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Creation 35(2):32–33, April 2013

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Amazing preservation: Three birds in a dinosaur!

Did dinos give rise to birds? No—they ate them



A fossil of the small theropod dinosaur Sinocalliopteryx gigas found in Liaoning, China, was so well preserved that researchers were able to make out its intact stomach contents.1 They were able to see the last thing it had eaten—a bird dinner. As the bird had only been partially digested (indicating death of the Sinocalliopteryx had occurred not long after its last meal) the researchers were even able to identify the species of the bird: Confuciusornis sanctus.

What’s more, that bird specimen was not the only one found in the dinosaur’s stomach. There was another Confuciusornis sanctus carcass as well, and “both were in a similar state of partial digestion”.1 Given that “remains as delicate as small bird bones have presumably short digestion periods”, the researchers conclude, logically enough, that the two Confuciusornis birds must have been consumed in fairly rapid succession, “in order for the first individual not to have had time to be digested noticeably beyond that of the second.”1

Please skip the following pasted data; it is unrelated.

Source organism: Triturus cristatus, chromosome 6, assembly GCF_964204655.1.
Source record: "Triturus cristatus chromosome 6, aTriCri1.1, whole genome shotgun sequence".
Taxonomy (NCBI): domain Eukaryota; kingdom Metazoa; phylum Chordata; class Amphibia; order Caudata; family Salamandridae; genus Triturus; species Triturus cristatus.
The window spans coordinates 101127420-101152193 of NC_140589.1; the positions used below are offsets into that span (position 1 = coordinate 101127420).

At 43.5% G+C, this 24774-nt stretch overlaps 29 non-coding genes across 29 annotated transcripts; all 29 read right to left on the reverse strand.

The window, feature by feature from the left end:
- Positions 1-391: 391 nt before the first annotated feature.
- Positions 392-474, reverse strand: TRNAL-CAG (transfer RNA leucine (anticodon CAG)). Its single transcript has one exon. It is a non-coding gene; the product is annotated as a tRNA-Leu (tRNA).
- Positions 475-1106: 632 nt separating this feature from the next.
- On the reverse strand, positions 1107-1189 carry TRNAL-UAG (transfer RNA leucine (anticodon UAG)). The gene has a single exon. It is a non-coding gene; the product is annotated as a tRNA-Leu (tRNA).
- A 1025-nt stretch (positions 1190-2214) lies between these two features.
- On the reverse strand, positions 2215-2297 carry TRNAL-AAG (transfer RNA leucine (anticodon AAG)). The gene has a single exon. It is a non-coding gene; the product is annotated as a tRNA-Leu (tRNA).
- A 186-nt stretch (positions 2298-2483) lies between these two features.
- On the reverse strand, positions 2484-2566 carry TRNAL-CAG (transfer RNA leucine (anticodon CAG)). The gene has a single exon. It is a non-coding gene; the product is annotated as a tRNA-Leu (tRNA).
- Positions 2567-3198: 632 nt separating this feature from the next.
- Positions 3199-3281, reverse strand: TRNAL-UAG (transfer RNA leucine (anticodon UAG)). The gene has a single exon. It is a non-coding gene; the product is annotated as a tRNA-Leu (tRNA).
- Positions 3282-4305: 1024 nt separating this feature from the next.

Evidently the dinosaur liked eating birds, because there were the remains of a third bird in its stomach too, in a somewhat more advanced state of digestion, which the researchers say might also have been a Confuciusornis. Paleontologist Scott Persons mused, “The fact that this Sinocalliopteryx had not one but three undigested birds in its stomach indicates it was a voracious eater and a very active hunter.”2